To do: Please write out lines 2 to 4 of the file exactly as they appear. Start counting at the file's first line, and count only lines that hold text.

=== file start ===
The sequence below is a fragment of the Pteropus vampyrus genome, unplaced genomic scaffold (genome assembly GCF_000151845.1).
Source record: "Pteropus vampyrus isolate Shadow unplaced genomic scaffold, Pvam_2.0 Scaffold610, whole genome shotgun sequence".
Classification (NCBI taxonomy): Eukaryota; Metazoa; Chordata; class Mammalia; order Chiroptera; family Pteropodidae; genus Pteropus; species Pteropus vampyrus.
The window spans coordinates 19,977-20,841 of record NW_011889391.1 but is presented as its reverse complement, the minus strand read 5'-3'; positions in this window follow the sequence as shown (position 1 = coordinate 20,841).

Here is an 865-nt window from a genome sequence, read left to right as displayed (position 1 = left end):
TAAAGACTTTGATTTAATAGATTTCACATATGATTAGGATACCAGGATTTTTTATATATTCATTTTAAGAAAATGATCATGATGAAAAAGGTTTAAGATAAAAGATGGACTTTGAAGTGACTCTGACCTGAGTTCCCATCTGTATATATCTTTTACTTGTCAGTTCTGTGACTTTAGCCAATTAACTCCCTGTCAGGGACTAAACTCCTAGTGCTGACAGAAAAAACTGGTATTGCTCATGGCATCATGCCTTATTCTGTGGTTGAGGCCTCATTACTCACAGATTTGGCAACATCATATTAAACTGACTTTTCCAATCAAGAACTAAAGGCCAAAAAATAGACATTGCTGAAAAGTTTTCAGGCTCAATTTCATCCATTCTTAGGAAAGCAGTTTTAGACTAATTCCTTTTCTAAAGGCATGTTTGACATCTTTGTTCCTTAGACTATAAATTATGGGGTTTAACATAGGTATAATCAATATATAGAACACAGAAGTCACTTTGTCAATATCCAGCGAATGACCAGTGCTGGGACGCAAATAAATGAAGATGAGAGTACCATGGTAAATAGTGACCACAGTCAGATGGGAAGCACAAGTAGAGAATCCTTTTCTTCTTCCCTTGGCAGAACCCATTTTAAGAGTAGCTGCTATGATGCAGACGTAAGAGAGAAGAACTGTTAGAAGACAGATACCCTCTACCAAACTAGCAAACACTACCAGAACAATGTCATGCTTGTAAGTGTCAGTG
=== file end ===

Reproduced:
Source record: "Pteropus vampyrus isolate Shadow unplaced genomic scaffold, Pvam_2.0 Scaffold610, whole genome shotgun sequence".
Classification (NCBI taxonomy): Eukaryota; Metazoa; Chordata; class Mammalia; order Chiroptera; family Pteropodidae; genus Pteropus; species Pteropus vampyrus.
The window spans coordinates 19,977-20,841 of record NW_011889391.1 but is presented as its reverse complement, the minus strand read 5'-3'; positions in this window follow the sequence as shown (position 1 = coordinate 20,841).